But I got even more than that. I got storytelling. I got a show that taught me to convey emotions through dialogue – not only through what is said but also what isn’t. That taught me how to pace a scene, how to enter and leave a scene, how to develop a character, how to give a character a redemption arc, how to slowly destroy another character. How to write a fantastic story, in the literal sense of the word, and still make it feel real – still make it resonate, still find the humanity amongst the monsters. Buffy taught me about the fine balance between comedy and tragedy and how you can fill the screen with both, almost simultaneously, if you get the balance right. It taught me how to show, not tell, and how to let the characters’ actions speak for themselves. It taught me how to end every scene with a promise of the next one to come.

Joss Whedon is actually pretty famous now, after a little movie he made called The Avengers made over a billion dollars worldwide. The movie that has been called the greatest superhero movie of all time – because it’s not just action sequences. It’s not just quips and banter and awesome fight scenes and CGI. It’s all those things, but it also has meaning. It also has a theme, and a cohesive plot, and characters who feel like real people in an extraordinary situation.

When you’re making a film, you have an obligation to fill the screen with life. – Joss Whedon

When I wrote my first novel, Flying Changes, I struggled for a long time with the opening chapter. It had a lot of information to convey, a lot of backstory to fill in and the scene to set for where our protagonist is and what it’s all leading to. And I wrote and wrote and re-wrote and edited it so many times that I got incredibly sick of it. In the end, I did the best that I could and I sent it out into the world with my fingers crossed. The first chapter of a story is incredibly important. It’s the one that leads people into the story, the one that needs to grab you and own you and make you want to keep reading. (It’s also the one that people preview on Amazon before they decide whether to buy the book, so it had better be good.) In TV terms, it’s the cold open – the part that comes before the opening credits roll – the promise of what’s to come, which needs to hook you in so that you won’t change the channel.

I have mentioned in an earlier post how I published Flying Changes and the process I’ve recently been going through to reclaim it (in short, I was not responsible before for its distribution online – now I am). As I went to put the e-book back on Amazon, I hesitated. I re-read that first chapter, and then I sat down yesterday and re-worked it. Nothing much has changed, story-wise, but I’m a more experienced, better writer now than I was then, and I can see what’s wrong with it. I can tell where it stalls, and why. I can see why readers find Jay difficult to relate to in the beginning, and why several of them have told me that they found it tricky to get into the story. So I’ve tidied it up. How well I’ve succeeded at doing so remains to be seen, but I’m confident that it’s an improvement.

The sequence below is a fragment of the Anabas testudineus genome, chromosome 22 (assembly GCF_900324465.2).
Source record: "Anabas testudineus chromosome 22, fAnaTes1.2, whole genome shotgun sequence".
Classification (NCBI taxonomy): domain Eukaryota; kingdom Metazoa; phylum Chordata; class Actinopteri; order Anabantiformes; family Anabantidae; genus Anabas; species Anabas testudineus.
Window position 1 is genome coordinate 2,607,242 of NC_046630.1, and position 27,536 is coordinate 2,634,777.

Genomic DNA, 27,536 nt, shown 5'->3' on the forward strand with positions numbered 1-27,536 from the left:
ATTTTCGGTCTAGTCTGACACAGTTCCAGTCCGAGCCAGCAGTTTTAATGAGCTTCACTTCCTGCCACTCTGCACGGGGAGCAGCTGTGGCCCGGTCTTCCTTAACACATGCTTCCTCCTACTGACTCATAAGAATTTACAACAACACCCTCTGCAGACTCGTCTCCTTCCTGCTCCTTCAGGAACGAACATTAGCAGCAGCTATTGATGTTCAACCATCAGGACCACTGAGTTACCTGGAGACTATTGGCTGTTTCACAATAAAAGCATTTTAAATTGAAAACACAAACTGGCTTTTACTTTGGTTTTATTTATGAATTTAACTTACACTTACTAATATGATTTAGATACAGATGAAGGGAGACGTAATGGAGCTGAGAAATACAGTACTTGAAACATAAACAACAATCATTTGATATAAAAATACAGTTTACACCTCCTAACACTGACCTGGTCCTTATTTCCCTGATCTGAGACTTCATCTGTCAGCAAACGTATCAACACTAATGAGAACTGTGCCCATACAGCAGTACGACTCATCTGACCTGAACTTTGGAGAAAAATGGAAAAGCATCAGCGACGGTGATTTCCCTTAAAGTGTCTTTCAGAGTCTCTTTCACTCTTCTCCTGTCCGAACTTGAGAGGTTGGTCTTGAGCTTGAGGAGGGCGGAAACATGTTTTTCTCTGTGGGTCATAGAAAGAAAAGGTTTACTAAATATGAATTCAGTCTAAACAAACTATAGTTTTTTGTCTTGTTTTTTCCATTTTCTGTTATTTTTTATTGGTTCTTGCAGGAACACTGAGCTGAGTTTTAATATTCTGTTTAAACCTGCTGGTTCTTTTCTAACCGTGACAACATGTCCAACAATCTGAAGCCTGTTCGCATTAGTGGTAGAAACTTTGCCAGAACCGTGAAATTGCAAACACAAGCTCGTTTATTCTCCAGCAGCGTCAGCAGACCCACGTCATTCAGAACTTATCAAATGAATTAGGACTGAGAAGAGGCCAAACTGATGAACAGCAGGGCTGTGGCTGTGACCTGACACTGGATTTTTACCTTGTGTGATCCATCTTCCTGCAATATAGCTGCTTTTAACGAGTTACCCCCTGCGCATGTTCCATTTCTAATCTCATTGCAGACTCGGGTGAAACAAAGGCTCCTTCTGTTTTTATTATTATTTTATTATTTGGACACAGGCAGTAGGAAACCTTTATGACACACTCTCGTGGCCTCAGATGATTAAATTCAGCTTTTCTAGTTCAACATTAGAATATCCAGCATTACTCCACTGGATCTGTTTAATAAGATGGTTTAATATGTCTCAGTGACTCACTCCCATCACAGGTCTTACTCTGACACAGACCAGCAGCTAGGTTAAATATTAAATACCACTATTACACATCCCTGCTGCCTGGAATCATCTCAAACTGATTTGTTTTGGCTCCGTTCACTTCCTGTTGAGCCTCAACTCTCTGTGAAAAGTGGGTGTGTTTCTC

When I wrote Dare to Dream, I made sure to throw the reader straight into the action. Marley is literally on the move – she’s running into the house and yelling to her sister to call the vet because there’s been a terrible accident. The stakes are raised from the start, there is immediate interaction between the main characters, and their personalities and roles in life are set up straight away. Kris is struggling with the overdue accounts, Van is taking care of the horses, and Marley is running barefoot around the farm, dreaming of winning Pony of the Year.

For Dream On, I knew the reader’s first question on starting the book would be So, what happened next? It picks up a few months after it left off, but the opening lines immediately deal with the questions that were left on readers’ lips after finishing Dare to Dream. I won’t go into any detail, since not many people have read Dream On yet, but those opening lines of dialogue are essentially the comments I was getting from readers – and my response. From there, we get a brief insight into how Marley’s feeling right now and then we’re straight back into the action as Marley saddles her pony and goes off to compete. We are re-introduced to familiar characters, we meet some new ones, and the story is off and running.

I am about to pick up Against the Clock (the sequel to Flying Changes) again soon. I have a whole opening sequence written, one that I like and am attached to. Problem is, it’s weak. It has no stakes. It doesn’t lead forward to anything. So I’m scrapping it, and trying to fit that sweet spot in the story where the action kicks off. The moment where everything starts to happen. I thought about starting Dare to Dream differently, at one stage. I wrote an extended opening, where Marley is going out to catch Nimble, and she finds him injured. But I got rid of it – it wasn’t necessary. When you ask someone to read your work, it’s your responsibility to make it interesting. To make something happen. To fill the page with life.